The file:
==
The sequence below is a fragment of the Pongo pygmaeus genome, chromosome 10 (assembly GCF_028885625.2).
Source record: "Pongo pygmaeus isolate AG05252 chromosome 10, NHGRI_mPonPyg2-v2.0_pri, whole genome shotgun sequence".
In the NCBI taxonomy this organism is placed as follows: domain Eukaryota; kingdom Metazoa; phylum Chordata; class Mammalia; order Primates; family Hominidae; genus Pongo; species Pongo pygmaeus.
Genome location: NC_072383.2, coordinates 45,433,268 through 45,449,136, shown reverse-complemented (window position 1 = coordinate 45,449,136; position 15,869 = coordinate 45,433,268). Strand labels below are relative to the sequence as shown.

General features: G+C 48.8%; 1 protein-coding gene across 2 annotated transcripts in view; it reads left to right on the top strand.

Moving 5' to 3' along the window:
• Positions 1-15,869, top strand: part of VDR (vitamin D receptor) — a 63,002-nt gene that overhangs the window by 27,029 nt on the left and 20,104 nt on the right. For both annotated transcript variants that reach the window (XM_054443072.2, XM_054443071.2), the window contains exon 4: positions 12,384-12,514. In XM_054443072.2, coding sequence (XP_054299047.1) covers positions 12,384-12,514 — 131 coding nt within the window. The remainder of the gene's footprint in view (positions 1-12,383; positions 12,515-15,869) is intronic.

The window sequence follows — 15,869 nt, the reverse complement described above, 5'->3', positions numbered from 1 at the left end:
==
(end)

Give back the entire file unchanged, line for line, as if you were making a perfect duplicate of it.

The sequence below is a fragment of the Pongo pygmaeus genome, chromosome 10 (assembly GCF_028885625.2).
Source record: "Pongo pygmaeus isolate AG05252 chromosome 10, NHGRI_mPonPyg2-v2.0_pri, whole genome shotgun sequence".
In the NCBI taxonomy this organism is placed as follows: domain Eukaryota; kingdom Metazoa; phylum Chordata; class Mammalia; order Primates; family Hominidae; genus Pongo; species Pongo pygmaeus.
Genome location: NC_072383.2, coordinates 45,433,268 through 45,449,136, shown reverse-complemented (window position 1 = coordinate 45,449,136; position 15,869 = coordinate 45,433,268). Strand labels below are relative to the sequence as shown.

General features: G+C 48.8%; 1 protein-coding gene across 2 annotated transcripts in view; it reads left to right on the top strand.

Moving 5' to 3' along the window:
• Positions 1-15,869, top strand: part of VDR (vitamin D receptor) — a 63,002-nt gene that overhangs the window by 27,029 nt on the left and 20,104 nt on the right. For both annotated transcript variants that reach the window (XM_054443072.2, XM_054443071.2), the window contains exon 4: positions 12,384-12,514. In XM_054443072.2, coding sequence (XP_054299047.1) covers positions 12,384-12,514 — 131 coding nt within the window. The remainder of the gene's footprint in view (positions 1-12,383; positions 12,515-15,869) is intronic.

The window sequence follows — 15,869 nt, the reverse complement described above, 5'->3', positions numbered from 1 at the left end: